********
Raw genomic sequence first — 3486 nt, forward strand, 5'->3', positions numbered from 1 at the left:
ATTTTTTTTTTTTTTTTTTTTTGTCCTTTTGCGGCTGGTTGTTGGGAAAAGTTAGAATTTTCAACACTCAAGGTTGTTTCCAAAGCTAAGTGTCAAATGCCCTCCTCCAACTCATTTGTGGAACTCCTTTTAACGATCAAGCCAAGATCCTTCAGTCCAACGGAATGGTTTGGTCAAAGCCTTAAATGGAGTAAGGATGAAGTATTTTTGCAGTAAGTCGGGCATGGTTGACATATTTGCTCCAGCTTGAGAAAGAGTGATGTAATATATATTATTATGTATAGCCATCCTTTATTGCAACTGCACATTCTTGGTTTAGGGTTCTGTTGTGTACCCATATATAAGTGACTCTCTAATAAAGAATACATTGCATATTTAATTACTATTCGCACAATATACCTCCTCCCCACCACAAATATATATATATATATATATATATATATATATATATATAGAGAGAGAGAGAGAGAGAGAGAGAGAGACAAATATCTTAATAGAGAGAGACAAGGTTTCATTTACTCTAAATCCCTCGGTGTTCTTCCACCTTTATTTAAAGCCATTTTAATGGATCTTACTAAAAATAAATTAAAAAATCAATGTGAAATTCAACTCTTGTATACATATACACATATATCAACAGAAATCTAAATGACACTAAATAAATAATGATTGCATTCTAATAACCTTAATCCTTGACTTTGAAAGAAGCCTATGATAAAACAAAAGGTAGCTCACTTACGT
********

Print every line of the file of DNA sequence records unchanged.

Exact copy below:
Raw genomic sequence first — 3486 nt, forward strand, 5'->3', positions numbered from 1 at the left:
ATTTTTTTTTTTTTTTTTTTTTGTCCTTTTGCGGCTGGTTGTTGGGAAAAGTTAGAATTTTCAACACTCAAGGTTGTTTCCAAAGCTAAGTGTCAAATGCCCTCCTCCAACTCATTTGTGGAACTCCTTTTAACGATCAAGCCAAGATCCTTCAGTCCAACGGAATGGTTTGGTCAAAGCCTTAAATGGAGTAAGGATGAAGTATTTTTGCAGTAAGTCGGGCATGGTTGACATATTTGCTCCAGCTTGAGAAAGAGTGATGTAATATATATTATTATGTATAGCCATCCTTTATTGCAACTGCACATTCTTGGTTTAGGGTTCTGTTGTGTACCCATATATAAGTGACTCTCTAATAAAGAATACATTGCATATTTAATTACTATTCGCACAATATACCTCCTCCCCACCACAAATATATATATATATATATATATATATATATATATATATAGAGAGAGAGAGAGAGAGAGAGAGAGAGACAAATATCTTAATAGAGAGAGACAAGGTTTCATTTACTCTAAATCCCTCGGTGTTCTTCCACCTTTATTTAAAGCCATTTTAATGGATCTTACTAAAAATAAATTAAAAAATCAATGTGAAATTCAACTCTTGTATACATATACACATATATCAACAGAAATCTAAATGACACTAAATAAATAATGATTGCATTCTAATAACCTTAATCCTTGACTTTGAAAGAAGCCTATGATAAAACAAAAGGTAGCTCACTTACGT